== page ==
Put on by the Brant Foundation Art Study Center (yes, the family that includes the fabulous Brant boys), the show is a comprehensive curation of Lowman's oeuvre, with all the iconic works — bikini photos, appropriated bumper stickers, bullet holes, and yes, "Four Seasons," a room-sized, mixed-medium installation that includes paintings and reworked found printed matter; Think: A canvas of a man falling from the World Trade Center and ice skater/villainess supreme Tonya Harding stumbling during an Olympic performance. The pièce de résistance? Perhaps the most infamous car in America, namely OJ Simpson's White Ford Bronco, which — hello nineties flashback — 95 million Americans watched being chased by a fleet of police for more than an hour in 1994.
Despite the sinister subject matter, the afternoon was anything but macabre — between a sumptuous lunch on the Brant's monumental polo field and art and fashion heavy-hitters like Laure Heriard Dubreuil and husband Aaron Young, Johan Lindeberg, and Terry Richardson, we enjoyed a creeping afternoon buzz fueled by more than one glass of white wine. Cut to 4 p.m., when, accompanied by the magical, synthesized electric strains of Gang Gang Dance's set, we snapped Instagram-worthy shots of us cartwheeling on the mowed lawn, sunlight dappling just so. We even spotted a young boy racing into the sunset until he disappeared from sight (don't worry, his mom found him), which we all agreed would make a nice, if trite, short film — soundtrack included. We know it would be too sweet for Lowman, so we could always incorporate the Bronco somehow.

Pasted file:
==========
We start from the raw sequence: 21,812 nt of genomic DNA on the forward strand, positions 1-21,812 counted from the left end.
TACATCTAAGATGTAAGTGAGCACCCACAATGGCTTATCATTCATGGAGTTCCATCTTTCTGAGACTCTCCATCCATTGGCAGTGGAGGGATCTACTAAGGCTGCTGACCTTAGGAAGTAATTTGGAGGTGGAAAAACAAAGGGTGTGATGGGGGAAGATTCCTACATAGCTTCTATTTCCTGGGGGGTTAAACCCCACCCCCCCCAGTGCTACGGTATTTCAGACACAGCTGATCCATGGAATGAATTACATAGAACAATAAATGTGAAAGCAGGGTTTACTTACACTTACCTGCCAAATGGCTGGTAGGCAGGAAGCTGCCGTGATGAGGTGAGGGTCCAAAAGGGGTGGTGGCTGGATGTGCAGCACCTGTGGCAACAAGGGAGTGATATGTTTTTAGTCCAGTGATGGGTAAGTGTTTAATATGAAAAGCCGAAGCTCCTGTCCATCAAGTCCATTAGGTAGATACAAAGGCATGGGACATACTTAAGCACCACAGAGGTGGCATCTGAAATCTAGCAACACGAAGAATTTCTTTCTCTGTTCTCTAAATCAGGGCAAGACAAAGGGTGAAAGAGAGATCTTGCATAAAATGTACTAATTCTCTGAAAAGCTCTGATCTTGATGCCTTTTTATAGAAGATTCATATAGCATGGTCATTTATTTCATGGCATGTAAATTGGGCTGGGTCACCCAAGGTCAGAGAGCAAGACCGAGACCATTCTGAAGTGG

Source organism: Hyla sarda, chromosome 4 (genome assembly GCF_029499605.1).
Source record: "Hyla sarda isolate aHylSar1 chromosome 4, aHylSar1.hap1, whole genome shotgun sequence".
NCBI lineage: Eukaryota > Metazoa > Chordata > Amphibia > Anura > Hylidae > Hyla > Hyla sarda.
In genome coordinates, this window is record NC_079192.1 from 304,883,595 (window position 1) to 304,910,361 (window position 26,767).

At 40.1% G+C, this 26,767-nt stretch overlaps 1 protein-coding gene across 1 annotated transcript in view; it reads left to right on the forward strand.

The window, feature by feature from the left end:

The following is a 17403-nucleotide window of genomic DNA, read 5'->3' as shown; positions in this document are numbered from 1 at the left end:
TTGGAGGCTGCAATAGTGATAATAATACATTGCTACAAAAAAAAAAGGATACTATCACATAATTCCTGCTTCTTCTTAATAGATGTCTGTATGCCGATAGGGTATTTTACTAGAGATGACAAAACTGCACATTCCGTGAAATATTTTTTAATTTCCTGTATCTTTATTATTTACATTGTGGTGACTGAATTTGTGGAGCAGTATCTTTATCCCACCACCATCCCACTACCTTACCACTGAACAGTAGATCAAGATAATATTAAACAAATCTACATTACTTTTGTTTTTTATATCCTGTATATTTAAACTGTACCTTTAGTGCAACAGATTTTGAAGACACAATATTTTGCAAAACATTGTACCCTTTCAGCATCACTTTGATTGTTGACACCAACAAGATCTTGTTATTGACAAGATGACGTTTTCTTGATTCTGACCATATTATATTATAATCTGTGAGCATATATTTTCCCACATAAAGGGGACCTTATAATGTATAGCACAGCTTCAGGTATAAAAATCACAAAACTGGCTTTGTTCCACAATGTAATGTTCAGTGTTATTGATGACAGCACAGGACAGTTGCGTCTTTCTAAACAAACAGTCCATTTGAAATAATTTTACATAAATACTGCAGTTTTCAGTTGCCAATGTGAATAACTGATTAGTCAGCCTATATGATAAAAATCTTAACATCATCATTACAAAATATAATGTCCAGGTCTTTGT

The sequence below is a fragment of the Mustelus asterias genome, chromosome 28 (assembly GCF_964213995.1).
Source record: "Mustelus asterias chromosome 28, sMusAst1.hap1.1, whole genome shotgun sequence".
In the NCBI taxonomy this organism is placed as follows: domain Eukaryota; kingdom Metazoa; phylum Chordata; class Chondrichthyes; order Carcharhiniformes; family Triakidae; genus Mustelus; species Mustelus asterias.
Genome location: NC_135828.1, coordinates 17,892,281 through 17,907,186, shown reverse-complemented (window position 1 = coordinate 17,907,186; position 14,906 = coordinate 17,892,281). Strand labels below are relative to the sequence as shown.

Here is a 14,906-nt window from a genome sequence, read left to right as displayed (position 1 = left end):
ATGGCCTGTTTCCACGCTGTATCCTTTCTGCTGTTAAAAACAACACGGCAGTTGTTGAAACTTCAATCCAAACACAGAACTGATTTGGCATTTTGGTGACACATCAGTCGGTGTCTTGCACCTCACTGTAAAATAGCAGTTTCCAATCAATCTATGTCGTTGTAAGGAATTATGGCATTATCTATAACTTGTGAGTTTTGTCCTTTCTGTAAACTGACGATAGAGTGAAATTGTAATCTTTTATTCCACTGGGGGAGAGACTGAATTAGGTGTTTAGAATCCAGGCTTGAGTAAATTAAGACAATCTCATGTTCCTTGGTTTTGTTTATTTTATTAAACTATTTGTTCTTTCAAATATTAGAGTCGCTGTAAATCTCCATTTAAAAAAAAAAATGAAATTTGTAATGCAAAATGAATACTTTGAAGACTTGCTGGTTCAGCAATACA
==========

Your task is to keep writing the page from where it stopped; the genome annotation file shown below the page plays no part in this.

The exhibition runs until March 2013 at The Brant Foundation Art Study Center, 941 North Street, Greenwich, Connecticut; Open Monday through Friday by appointment only: To schedule an appointment, email firstname.lastname@example.org.
Photo: Joe Schildhorn /BFAnyc.com